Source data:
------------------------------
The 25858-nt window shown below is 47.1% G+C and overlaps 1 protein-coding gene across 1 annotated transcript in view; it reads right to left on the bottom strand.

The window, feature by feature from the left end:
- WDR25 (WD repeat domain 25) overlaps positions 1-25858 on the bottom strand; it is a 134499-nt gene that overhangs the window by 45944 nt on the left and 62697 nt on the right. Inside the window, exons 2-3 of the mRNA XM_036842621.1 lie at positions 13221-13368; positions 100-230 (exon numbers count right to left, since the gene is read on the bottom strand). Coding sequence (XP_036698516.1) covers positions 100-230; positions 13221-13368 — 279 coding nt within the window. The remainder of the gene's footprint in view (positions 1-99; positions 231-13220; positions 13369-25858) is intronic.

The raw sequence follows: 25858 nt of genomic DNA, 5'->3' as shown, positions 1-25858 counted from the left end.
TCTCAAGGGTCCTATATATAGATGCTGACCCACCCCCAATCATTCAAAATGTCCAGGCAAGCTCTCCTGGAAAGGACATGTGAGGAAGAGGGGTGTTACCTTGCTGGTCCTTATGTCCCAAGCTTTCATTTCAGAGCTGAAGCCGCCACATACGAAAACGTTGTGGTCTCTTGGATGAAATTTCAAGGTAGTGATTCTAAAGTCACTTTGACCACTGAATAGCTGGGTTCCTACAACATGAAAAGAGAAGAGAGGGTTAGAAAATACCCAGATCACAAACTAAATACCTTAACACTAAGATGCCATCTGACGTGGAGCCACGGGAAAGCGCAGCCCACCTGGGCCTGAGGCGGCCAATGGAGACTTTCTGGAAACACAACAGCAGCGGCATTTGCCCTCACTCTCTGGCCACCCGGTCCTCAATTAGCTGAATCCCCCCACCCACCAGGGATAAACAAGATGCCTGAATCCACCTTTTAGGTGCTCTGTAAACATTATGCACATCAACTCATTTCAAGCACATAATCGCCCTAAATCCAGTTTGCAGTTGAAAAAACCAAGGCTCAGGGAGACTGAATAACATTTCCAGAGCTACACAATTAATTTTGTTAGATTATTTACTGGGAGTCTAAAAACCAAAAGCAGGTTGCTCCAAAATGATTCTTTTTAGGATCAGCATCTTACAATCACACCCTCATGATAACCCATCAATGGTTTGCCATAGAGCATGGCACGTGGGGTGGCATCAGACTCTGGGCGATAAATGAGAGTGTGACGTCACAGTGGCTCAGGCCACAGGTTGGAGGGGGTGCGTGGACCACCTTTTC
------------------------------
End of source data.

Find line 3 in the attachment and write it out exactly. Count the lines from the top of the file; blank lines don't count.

- WDR25 (WD repeat domain 25) overlaps positions 1-25858 on the bottom strand; it is a 134499-nt gene that overhangs the window by 45944 nt on the left and 62697 nt on the right. Inside the window, exons 2-3 of the mRNA XM_036842621.1 lie at positions 13221-13368; positions 100-230 (exon numbers count right to left, since the gene is read on the bottom strand). Coding sequence (XP_036698516.1) covers positions 100-230; positions 13221-13368 — 279 coding nt within the window. The remainder of the gene's footprint in view (positions 1-99; positions 231-13220; positions 13369-25858) is intronic.